Thursday, March 5, 2009
Thursday, First Week in Lent
Ezechiel 18:1-9 / Matthew 15:21-28
As a rule, no one likes to be stereotyped. No one wants to be treated in accord with some aggregate picture, some broader sense of what people like oneself have done or do. We are our own persons. To be sure, we did not come from nowhere, did not spring fully formed like Athena from the head of Zeus. We admit that much of who we are, what we dislike and what we desire, what we know and of what we are ignorant, our temperament and our humor, is due far more to someone else than to ourselves. Even so, we insist at the least that we be lauded for our own accomplishments and suffer only for our own faults.
God, it would seem, holds rather the same view. He rejects, after all, the old Israelite proverb: The fathers have eaten sour grapes and the teeth of the children are set on edge. He will have his people know that the virtue of the father is no successful refuge for the wickedness of the son, and the infidelity of a generation past casts no shadow on the faithfulness of the one present. Behold all souls are mine; as the soul of the father, so the soul of the son is mine; the soul that sins, the same shall die. And if a man be just and do judgment and justice ... he shall surely live.
This is why our Lord's response, indeed his initial refusal to respond, to the Canaanite woman seems so troubling. Granted, she was a Canaanite, and thus a pagan. Indeed, the cult of Tyre and Sidon, if the records of the Scriptures as well as the Romans who warred against their kin in Carthage are reliable, was a paganism of an especially hateful sort, imagining that Baal, their Lord, desired the burnt offerings of their children in exchange for success and prosperity, and they were all too willing to fulfill that desire. Granted, as our Lord says, his mission was to the lost sheep of the house of Israel. Even so, what has this woman done to deserve the Lord's rejection? What reason do we have to believe that her plea is anything other than it presents itself to be, the desperate cry of a mother for the liberation of her child from one of the spiritual enemies of mankind, a servant of the Evil One? Why must she bear the burden of her own people's history of cruelty and seduction, of killing and then leading astray God's elect? Are not her deeds and her sins hers alone? Even if hers, what of her daughter?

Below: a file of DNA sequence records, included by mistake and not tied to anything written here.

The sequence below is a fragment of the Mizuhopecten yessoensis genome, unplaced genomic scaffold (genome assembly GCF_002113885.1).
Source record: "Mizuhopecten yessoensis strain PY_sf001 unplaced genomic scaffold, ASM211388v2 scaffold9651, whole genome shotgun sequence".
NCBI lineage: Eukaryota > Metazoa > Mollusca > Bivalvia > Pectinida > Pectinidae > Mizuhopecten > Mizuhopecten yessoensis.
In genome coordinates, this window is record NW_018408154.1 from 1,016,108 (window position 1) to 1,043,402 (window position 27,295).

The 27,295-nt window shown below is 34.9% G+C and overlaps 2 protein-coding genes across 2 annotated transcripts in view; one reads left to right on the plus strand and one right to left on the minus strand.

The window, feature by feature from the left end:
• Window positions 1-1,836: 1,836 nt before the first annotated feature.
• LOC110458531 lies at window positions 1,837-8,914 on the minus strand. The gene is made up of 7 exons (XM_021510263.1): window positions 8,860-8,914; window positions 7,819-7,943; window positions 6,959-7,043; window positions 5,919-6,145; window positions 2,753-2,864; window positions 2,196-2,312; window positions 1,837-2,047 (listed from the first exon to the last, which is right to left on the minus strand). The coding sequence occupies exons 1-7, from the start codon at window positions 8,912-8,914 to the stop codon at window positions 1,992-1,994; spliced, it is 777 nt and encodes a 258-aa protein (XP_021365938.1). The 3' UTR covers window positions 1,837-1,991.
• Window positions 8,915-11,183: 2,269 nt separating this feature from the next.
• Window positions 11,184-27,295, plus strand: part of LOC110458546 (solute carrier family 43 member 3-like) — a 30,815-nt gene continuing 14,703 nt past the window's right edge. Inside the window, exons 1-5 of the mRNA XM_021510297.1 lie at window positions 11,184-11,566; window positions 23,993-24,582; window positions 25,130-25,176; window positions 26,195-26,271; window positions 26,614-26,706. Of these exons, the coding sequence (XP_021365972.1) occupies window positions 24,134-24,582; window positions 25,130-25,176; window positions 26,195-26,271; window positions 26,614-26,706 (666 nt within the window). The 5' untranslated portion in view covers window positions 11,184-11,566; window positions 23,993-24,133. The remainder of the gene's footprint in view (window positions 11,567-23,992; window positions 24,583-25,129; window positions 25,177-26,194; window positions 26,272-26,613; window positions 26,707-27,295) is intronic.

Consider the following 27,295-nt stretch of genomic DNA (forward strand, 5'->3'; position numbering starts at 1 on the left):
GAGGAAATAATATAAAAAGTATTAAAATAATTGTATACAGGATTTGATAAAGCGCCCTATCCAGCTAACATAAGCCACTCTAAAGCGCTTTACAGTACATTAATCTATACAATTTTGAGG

Behind every one of the Lord's miracles, teaches the Angelic Doctor, is a two-fold goal: to confirm the truth of the Lord's teaching and to manifest his divinity. It would have been all too easy for the Canaanite woman to return to her old, false, and ultimately fatal conception of God had her appeal been heard from the first. For her, Jesus was a wonderworker, if nonetheless a Jewish wonderworker. However, for her to call him Lord may easily have elided into her native word Baal, and so have left her ultimately ignorant of the One upon whom she called for help. She might, that is, have been confirmed in a confidence not in the One, true God who had chosen the people of Israel above all other nations to be peculiarly his own, but in the baalim of Tyre and Sidon. What would one more spiritual power be among so many? The Canaanite woman needed to learn that it was not some generic divinity to whom she was making appeal, not one spiritual power which just happened to be both available and reliable, but the Lord God of Hosts who had given his holy Law and the Land with its Temple to his people Israel. She needed to move from the cure she sought for her daughter to that deeper source of life which alone would free her from all her troubles and the wiles of the Evil One. It was only in realizing the radical insufficiency of her native cult, worthy not of children but of dogs, that Christ's healing would do what it was most intended to do, direct her and her daughter to recognize the one true God and himself as the one whom he has sent into the world.
We Christians, of course, worship God in spirit and in truth. We need not fear worshipping false gods in the same manner as the Canaanite woman. Yet, we can all too easily make any number of demands of God without wondering how the fulfillment of such requests may possibly draw us not closer to, but further away from, our true end in Christ. We may protest, like the Canaanite woman, that our plea is just and good, and indeed in the end it may be. Still, the truth is that our hearts are often wandering, and it is only in the Holy One of Israel that we will ever receive what we truly desire. When our petitions seem to have fallen on deaf ears, this is perhaps a sobering reminder. If we had received the boon we seek, would we in fact have known God any better?